Dreaming of a Good Night’s Sleep? You May Have Sleep Deprivation
Are you constantly tired? You’re not alone. A study by the American Sleep Association reported more than 35 percent of adults are getting less than the recommended seven hours of sleep each day.
While it may not seem like a big deal, sleep is actually crucial to make sure your body functions correctly and stays healthy. Your brain needs sleep to improve mental health, regulate mood and improve concentration. Lack of sleep can also lead to obesity and increase your risk of developing heart disease. Not getting enough sleep weakens your immune system, greatly increasing your chances of getting sick.
You may be sleep deprived if you:
- Consistently sleep less than the recommended amount for your age. Everyone has occasional nights where they don’t get their recommended dose of sleep, but the problem occurs when lack of sleep becomes habit.
- Are constantly hungry. Running on little sleep increases the production of ghrelin, the hunger-inducing hormone, which also leads to more eating, putting you at a greater risk for obesity and Type 2 diabetes.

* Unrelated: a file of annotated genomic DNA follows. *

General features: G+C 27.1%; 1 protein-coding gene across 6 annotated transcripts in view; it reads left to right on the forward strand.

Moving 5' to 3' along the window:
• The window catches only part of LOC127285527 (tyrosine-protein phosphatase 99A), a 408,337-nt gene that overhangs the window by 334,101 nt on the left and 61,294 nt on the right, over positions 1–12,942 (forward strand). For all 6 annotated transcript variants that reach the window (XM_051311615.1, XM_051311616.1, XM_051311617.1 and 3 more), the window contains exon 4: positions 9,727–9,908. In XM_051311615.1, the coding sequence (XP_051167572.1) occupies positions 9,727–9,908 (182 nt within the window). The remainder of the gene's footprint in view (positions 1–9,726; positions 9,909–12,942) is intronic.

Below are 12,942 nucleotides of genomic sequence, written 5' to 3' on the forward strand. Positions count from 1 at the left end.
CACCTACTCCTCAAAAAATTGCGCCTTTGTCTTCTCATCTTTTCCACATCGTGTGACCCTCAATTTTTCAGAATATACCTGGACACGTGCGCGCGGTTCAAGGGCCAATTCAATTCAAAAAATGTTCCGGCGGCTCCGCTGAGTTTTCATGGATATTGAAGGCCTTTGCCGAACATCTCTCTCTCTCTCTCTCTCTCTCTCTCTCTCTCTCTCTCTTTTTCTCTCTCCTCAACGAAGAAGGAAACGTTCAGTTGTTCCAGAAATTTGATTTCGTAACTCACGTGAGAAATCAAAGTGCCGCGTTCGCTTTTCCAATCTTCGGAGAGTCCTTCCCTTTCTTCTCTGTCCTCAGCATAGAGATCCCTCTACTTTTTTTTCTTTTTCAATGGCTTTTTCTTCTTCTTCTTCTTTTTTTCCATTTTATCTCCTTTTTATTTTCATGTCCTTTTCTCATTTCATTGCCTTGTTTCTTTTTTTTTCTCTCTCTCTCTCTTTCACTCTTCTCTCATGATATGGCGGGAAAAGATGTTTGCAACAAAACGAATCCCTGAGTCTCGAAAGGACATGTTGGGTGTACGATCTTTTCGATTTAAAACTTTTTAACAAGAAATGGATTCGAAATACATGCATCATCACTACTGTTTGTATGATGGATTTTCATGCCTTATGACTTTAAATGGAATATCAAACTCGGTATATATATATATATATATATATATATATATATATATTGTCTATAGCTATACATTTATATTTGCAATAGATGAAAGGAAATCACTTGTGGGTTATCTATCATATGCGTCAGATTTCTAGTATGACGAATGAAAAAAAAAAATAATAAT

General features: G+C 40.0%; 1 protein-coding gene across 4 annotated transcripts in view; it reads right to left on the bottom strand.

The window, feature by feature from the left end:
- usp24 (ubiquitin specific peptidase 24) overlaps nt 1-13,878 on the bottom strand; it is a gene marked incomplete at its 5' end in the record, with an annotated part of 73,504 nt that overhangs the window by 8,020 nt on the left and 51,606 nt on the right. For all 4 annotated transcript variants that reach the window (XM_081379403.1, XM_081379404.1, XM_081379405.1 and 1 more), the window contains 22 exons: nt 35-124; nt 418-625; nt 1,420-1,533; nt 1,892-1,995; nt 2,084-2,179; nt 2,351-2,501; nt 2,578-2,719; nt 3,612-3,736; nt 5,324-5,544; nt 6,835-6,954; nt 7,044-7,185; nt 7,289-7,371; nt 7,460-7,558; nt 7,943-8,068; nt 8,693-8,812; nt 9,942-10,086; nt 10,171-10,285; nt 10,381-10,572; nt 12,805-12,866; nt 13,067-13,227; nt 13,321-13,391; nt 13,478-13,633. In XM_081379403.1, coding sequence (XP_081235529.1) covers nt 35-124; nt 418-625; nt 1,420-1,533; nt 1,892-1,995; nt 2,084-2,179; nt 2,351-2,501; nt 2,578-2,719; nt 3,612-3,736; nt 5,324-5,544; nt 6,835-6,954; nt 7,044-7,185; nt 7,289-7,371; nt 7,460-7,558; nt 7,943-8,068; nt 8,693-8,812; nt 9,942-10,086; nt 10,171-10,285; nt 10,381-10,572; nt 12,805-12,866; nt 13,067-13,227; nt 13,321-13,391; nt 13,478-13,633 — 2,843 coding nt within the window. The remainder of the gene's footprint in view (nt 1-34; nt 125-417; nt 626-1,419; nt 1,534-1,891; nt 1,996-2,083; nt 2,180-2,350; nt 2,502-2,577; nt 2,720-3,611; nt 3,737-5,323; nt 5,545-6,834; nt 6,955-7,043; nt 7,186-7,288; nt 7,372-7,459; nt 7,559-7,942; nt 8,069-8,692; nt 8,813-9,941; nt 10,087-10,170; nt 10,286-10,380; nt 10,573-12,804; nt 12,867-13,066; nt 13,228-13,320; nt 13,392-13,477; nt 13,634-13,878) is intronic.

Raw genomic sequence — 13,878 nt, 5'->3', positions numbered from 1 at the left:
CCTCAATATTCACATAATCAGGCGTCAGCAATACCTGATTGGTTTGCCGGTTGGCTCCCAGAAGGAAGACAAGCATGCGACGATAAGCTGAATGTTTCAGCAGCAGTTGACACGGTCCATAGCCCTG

- Have difficulty concentrating, remembering or making decisions. Sleep affects higher-level brain functions, making daily tasks more difficult. This can show in work efficiency, driving, school work and answering questions.
- Are more emotional than usual. Sleep deprivation leads to worsened moods and a lower ability to regulate those moods.
- Get sick often. Sleep is crucial for immune system functions.
- Are having skin problems. While you’re sleeping, your body produces collagen, which contributes to healthy skin. If you aren’t sleeping enough, collagen production decreases, which can cause acne.
If you believe you are sleep deprived, the only way to cure it and combat its effects are to increase the hours of sleep you get each night. Fortunately, there are many tips to help you fall asleep and stay asleep. It is best to find the source of your sleep problems and take the necessary steps to reduce or eliminate the barrier.
What’s your best tip for getting a good night’s sleep? Share it with us in the comments.
You may also like:
- Ever Experienced Sleep “Drunkenness”? It’s Not What You’d Expect
- Moon Milk: The Bedtime Drink to Help You Fall Asleep
- Want to Sleep Better? 6 Daytime Dos and Don’ts
Photo credit: Pexels